Delighted hearts and open doors
The beautiful, handwritten card started out so promisingly. “My husband and I attended your beautiful church on Mother’s Day with our daughter and family who occasionally attend. It was our first visit. I am moved to share how much I enjoyed your service and sermon. “ Great so far.
But it continued. “We settled into a pew, only to be told by a member we were in ‘their spot,’ that they ‘always sit there.’ Apparently, a group of couples always sit in that area. She proceeded to announce it three more times as friends arrived.” She went on to say that though she was angry, by the end of the service, that anger had faded. In fact, she said, “Yes, we’re happy to return, and we will sit elsewhere”—with a smiley face at the end of that last sentence.
I am inclined to put a frowny face in the same place. I cannot tell you how disappointing it is to read a letter like that. I do appreciate how important it is to see our friends each week. But my goodness, we have a big sanctuary with lots of room. Is it really not possible to find some other place to sit if some hapless strangers happen to occupy our normal spot? Surely, surely—please let it be so—that was an unusual occurrence. Surely when newcomers arrive, they experience what I think has always been the usual sense of welcome and hospitality.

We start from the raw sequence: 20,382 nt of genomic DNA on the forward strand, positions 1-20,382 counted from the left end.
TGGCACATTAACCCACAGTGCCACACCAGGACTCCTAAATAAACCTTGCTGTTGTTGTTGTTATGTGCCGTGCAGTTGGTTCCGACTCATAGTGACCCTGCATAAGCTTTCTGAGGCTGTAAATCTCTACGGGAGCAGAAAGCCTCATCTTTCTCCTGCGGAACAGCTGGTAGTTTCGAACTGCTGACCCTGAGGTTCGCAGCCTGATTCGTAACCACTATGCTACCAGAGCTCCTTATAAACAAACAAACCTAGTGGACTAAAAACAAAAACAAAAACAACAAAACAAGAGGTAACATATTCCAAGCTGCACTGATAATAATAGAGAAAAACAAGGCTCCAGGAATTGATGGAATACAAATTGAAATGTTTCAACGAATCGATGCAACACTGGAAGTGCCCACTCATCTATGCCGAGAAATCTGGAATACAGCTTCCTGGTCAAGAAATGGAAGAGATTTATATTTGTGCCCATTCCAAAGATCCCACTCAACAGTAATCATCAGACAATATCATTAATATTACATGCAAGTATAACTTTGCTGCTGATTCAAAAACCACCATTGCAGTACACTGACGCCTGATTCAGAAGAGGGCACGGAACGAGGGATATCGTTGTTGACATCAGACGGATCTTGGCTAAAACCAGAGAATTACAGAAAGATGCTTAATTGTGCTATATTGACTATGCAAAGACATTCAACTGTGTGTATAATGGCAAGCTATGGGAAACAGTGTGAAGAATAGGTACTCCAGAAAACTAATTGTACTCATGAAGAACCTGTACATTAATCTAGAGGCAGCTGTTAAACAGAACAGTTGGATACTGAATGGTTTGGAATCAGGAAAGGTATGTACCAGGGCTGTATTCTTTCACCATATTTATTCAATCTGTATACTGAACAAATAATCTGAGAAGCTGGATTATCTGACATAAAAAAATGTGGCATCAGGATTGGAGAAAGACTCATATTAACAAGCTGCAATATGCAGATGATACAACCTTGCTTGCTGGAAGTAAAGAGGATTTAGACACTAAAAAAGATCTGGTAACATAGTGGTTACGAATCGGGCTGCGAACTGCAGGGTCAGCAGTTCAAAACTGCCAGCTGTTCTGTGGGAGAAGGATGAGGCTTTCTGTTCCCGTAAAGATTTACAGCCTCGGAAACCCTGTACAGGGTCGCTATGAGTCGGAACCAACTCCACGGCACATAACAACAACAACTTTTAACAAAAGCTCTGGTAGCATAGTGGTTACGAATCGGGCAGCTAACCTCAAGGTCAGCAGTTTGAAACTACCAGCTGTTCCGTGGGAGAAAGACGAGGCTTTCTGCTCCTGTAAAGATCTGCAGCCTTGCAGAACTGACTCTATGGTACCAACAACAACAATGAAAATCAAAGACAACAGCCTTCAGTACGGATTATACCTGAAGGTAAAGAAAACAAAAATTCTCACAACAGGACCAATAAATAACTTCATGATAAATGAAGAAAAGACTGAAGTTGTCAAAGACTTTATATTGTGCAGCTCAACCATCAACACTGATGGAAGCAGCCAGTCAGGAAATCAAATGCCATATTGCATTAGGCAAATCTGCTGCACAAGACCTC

I am glad that our new friend was gracious about it and that they plan on returning. But I’m certain that others would not. For them, an inhospitable welcome would be enough to drive them back through the doors they so rarely enter.
Please, my Sweetheart church, please pray that God would give us hearts that are truly delighted every time a new person walks through our doors. Truly delighted at the chance they might have to discover the love of Christ and the welcome—the warm welcome—of a church that has welcomed so many before them.
And if this little note stings a bit—great news! When we tell God we’re sorry, he forgives us. So—say you are sorry, promise never to do it again, and come back to your pew—or the nearest unoccupied facsimile!